"Every country has the government it deserves," a Frenchman named Joseph de Maistre said two centuries ago. In Soviet-era Russia, complicity between the rulers and the ruled was standard fare, most vividly captured in satire by the novelist Vladimir Voinovich. The mantra under the communists summed it up: "We pretend to work; they pretend to pay us."
Now, courtesy of President Vladimir Putin and without any great objection from the masses, Russia has descended into "managed democracy." That is the way Marat Gelman, once a key adviser to Putin, describes the system of government for Peter Baker and Susan Glasser in their excellent new book, "Kremlin Rising: Vladimir Putin's Russia and the End of Revolution." Democracy in Russia, as the subtitle indicates, has been vastly diminished, if not extinguished, by Putin over the past five years.
"Managed" is an accurate if inadequate modifier for a putative democracy with a rubber-stamp legislature, corrupt judiciary, cooperative tax inspectors, supine prosecutors and muzzled media. These attributes, coupled with events of the first half of the Putin era, from television network takeovers to the sidelining of the country's governors to the jailing and exiling of oligarchs, show that Russia may well be aimed at a full restoration of its authoritarian past. Indeed, in one of Baker and Glasser's many revealing anecdotes, Putin is quoted as telling 300 generals from the former KGB and its successor agency, the Federal Security Service, at a Lubyanka ceremony celebrating his first election in 2000: "Instruction number one for obtaining full power has been completed."
Russia is not a totalitarian state. Yet. "In any case, it won't be dictatorship like Stalin," a resigned Russian woman tells Baker and Glasser. And the authors, who recently completed nearly four years as Washington Post correspondents in Moscow, are understandably cautious in their conclusion: Whatever Putin's aspirations, they write, the political system is still too weak to allow anyone to exert the kind of full control that not long ago landed Russians in the gulag.
As a former Moscow correspondent for the Los Angeles Times, I would like to be able to say that nothing is recognizable from the bad old days. To some degree, I can.
In 1960, hostility to foreigners was palpable. Our stories, usually dealing with ideological conflict and geopolitical competition, had to pass censorship. Little was known about how Soviet citizens actually lived, although NBC correspondent Irving R. Levine described what was available in "Main Street, U.S.S.R.," the first in a line of era-defining books by Moscow-based journalists.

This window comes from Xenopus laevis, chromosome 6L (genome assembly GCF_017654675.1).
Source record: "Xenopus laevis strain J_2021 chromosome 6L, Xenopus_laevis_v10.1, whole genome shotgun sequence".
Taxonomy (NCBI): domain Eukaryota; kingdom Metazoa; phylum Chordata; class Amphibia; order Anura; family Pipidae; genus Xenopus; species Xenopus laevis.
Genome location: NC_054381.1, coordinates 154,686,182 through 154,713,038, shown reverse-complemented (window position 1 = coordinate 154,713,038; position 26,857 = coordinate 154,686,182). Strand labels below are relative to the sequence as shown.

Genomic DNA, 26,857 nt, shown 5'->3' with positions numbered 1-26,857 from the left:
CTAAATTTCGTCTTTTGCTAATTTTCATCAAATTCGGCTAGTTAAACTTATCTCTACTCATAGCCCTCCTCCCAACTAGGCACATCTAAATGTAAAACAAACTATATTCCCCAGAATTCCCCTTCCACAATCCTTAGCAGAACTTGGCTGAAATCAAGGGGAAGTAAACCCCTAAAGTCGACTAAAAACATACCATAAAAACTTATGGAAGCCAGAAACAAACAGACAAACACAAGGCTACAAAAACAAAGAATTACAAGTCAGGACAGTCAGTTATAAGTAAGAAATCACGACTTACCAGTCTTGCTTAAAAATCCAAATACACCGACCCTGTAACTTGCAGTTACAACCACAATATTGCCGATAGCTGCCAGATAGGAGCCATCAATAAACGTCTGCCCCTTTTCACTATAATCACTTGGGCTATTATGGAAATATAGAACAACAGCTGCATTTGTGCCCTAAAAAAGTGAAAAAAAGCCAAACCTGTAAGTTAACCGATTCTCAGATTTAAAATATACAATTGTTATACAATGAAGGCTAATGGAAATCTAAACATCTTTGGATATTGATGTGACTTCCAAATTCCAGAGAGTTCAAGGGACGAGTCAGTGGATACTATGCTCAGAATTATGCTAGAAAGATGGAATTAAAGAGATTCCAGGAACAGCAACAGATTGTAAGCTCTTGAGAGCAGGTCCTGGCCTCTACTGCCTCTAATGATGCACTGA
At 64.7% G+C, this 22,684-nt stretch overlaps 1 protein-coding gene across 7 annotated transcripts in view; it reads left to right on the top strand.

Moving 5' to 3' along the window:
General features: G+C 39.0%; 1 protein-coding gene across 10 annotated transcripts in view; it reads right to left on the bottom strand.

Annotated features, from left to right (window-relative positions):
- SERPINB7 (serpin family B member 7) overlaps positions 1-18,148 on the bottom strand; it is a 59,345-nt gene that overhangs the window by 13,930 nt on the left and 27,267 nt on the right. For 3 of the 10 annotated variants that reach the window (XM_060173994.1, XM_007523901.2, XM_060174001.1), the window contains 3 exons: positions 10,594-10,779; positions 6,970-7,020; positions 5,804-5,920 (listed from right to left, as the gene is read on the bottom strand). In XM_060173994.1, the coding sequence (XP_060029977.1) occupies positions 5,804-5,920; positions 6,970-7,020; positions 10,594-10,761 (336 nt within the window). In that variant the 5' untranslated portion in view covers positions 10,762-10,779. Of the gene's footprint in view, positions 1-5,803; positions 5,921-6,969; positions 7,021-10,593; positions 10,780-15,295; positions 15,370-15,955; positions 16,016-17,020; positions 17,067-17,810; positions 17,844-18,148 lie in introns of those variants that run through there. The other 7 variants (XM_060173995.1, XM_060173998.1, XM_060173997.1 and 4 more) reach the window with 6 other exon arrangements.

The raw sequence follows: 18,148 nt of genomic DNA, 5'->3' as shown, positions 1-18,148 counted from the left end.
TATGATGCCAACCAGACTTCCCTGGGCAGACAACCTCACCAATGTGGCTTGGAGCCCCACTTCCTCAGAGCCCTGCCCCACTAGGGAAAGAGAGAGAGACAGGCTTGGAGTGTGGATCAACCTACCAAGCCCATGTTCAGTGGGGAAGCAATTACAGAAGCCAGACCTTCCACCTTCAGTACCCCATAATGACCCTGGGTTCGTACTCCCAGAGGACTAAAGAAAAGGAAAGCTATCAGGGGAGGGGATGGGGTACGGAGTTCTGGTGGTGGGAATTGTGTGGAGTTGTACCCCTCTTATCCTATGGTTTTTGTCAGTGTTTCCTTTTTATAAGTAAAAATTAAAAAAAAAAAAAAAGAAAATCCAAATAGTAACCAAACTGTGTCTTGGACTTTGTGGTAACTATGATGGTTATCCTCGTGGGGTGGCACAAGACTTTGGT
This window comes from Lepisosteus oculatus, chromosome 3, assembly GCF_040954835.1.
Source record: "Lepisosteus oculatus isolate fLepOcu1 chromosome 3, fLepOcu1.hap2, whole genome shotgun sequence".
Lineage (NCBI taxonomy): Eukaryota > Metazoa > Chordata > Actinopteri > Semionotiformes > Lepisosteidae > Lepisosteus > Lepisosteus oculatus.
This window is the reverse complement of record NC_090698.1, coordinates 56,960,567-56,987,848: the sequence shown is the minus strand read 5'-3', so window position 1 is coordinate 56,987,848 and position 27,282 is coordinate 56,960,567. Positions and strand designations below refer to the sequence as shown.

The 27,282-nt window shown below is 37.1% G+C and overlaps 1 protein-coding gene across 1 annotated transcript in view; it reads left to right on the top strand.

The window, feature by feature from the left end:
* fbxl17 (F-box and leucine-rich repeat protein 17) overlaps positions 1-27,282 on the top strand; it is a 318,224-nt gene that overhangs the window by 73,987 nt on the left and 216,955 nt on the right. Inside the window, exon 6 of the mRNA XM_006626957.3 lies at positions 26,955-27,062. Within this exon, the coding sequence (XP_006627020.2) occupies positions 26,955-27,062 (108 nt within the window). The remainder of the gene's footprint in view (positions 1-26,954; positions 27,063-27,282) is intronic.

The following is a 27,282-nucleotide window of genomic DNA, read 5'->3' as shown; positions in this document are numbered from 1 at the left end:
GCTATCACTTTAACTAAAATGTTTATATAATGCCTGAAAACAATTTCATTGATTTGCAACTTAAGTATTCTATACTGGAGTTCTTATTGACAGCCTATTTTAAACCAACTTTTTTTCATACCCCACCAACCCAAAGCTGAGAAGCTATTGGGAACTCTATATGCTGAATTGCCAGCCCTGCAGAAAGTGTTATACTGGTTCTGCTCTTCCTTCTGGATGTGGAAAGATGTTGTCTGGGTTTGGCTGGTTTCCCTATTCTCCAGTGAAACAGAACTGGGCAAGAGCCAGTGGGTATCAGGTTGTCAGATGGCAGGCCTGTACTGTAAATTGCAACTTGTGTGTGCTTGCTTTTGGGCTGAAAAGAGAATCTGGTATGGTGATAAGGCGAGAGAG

In the 1970s, we were harassed for meeting with and reporting on dissidents, mainly Jews who wished to emigrate, but also democratic reformers like Andrei Sakharov. The Soviet "organs" were forever working to prevent "state secrets" from being passed to us by these "traitors." Rather than state secrets, dissidents were exposing the wretched features of everyday Soviet life -- rich material not only for newspapers, but for the next generation of books, including New York Times correspondent Hedrick Smith's 1976 bestseller, "The Russians."
"Kremlin Rising" is the first comprehensive account by U.S. journalists of the Putin presidency so far, the product of diligent day-to-day reporting backed up by hundreds of recent interviews. Its 44 pages of endnotes, which identify who-said-what-when, are perhaps more than is necessary for the general reader, but any inconvenience is compensated by the credibility and authority they add to the narrative.
There have been huge improvements in Russia over the past 25 years, particularly for Moscow correspondents. Harassment has ended. The Kremlin no longer cares as much what is written for foreign readers, focusing almost wholly on controlling stories -- on television, especially -- for audiences at home. Anti-Semitism, a major issue 25 years ago, is referenced by Baker and Glasser only once, in passing. For me, the access the authors enjoyed to officials close to Putin is particularly striking. Not all of these officials remain in high positions today, but some do. And most of them, along with private individuals, allowed themselves to be identified and their words to be quoted. Remarkable, compared to the past.